I was fascinated by the technical skill involved in designing race cars: Suniya Khan

I was fascinated by the technical skill involved in designing race cars: Suniya Khan

Suniya Sadullah Khan is the first and only Formula 1 engineer from Pakistan
Updated 20 Dec, 2018

Suniya Sadullah Khan became the first Formula 1 engineer from Pakistan in 2012 and to date remains the only one.

As a design and race operations support engineer for the Williams Formula 1 Team, she was responsible for ensuring race mechanics achieved a 3.0s average pit-stop time and provided support to engineers at the race track.

Dawn caught up with her to talk about her experiences as an F1 engineer.

How did you get into engineering?

I was 12 when I watched my first ever Formula 1 race and fell in love. For me, it wasn’t just the thrill of watching cars race each other at 250 km/h, I was fascinated by the constant technical and engineering skill involved in designing these race cars. It was then that I decided I wanted to work not just in motorsport, but for a specific team called Williams which competed in Formula 1.

As there was no specific path for a girl from Pakistan to follow to work in Formula 1, I realised I had to forge my own path. This included studying science subjects at O and A Levels to getting scholarships from universities abroad and more importantly convincing my parents to let me be the first girl in my family to study abroad for my bachelors. I got a part scholarship at university but my financial circumstances were such that I worked part time for three out of the four years I studied in England, as a cleaner and a waitress.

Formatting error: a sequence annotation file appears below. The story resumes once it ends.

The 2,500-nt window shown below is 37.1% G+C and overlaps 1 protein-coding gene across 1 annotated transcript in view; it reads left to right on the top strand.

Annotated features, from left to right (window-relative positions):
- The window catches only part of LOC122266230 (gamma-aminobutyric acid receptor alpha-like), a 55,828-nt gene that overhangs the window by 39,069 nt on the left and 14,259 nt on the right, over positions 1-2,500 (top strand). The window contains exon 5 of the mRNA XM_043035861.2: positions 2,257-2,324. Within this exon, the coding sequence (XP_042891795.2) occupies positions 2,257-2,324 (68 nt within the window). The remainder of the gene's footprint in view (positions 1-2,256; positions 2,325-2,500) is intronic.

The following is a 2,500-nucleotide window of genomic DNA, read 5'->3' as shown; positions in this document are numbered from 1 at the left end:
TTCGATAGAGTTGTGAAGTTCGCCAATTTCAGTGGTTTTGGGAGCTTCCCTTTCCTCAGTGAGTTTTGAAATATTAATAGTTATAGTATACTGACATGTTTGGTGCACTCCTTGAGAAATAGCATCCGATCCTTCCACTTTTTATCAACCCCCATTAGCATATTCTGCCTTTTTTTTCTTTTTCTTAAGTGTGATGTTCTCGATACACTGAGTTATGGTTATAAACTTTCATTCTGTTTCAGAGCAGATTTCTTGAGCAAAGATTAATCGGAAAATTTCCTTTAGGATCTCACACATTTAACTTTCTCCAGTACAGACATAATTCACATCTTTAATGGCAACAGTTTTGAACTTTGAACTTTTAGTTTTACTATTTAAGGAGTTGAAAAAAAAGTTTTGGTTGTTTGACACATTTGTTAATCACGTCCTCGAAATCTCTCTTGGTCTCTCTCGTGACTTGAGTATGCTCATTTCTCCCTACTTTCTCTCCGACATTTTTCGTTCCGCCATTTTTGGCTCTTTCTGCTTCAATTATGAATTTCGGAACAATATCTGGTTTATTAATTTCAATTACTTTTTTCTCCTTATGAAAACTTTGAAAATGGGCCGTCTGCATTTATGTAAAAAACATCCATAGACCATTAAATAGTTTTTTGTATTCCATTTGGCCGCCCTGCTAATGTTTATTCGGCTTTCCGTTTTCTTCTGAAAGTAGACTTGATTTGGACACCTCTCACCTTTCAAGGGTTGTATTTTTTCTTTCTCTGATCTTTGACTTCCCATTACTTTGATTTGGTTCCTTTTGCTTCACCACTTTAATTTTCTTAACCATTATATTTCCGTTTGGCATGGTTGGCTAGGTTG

During my masters, I studied and worked as a waitress during the week and worked for free as a mechanic on weekends to gain motorsport experience. Needless to say, my mother was horrified that her daughter was choosing to work as a mistri but, she still respected my decision.

Having studied the right subjects, was Formula 1 engineering an easy industry to break into?

I started with a bachelors in Aerospace Engineering and then went to Cranfield University in the UK for my masters in Motorsport Engineering and Management. For the group project we successfully designed, built, tested and marketed a new front crash structure for a Formula Ford chassis

I finally managed to get an interview at Williams F1. A week after the interview, I was rejected as I didn’t have enough experience for that position. However, the interviewer was impressed by my enthusiasm and thought I should apply for another role they had available.

The only problem, it was in admin whereas I had dreamt of becoming a race engineer. I took the job and decided to prove I could do more. Within six months, I was doing extra work with the race team. A year later, I was formally part of their race operations team as an engineer. I finally got there.

What was your role with the engineering team?

My work involved a lot of collaboration between different departments, creative problem solving and working to extremely tight deadlines. It also involved analysing data at the smallest detail — looking for even 0.1s improvement.

Looking back, it wasn’t just the technical skills that I developed in my time there but also the way to solve problems and work to tight deadlines under immense pressure.

My stand out memory was being tasked with reducing race pit-stop times (the time taken to change all four tyres on a car during a race).This involved working with the mechanics, the design engineers, the aerodynamicists and the drivers and their race engineers — analysing hours of footage just to shave off 1 second per pit-stop. While I was there, we reduced the time from 3.5 seconds to 2.1 and after I left they reduced it even further to 1.8s — that means 20 people managed to change the tires on a car in under 2 seconds — perfect synchronisation.

Originally published in Dawn, December 20th, 2018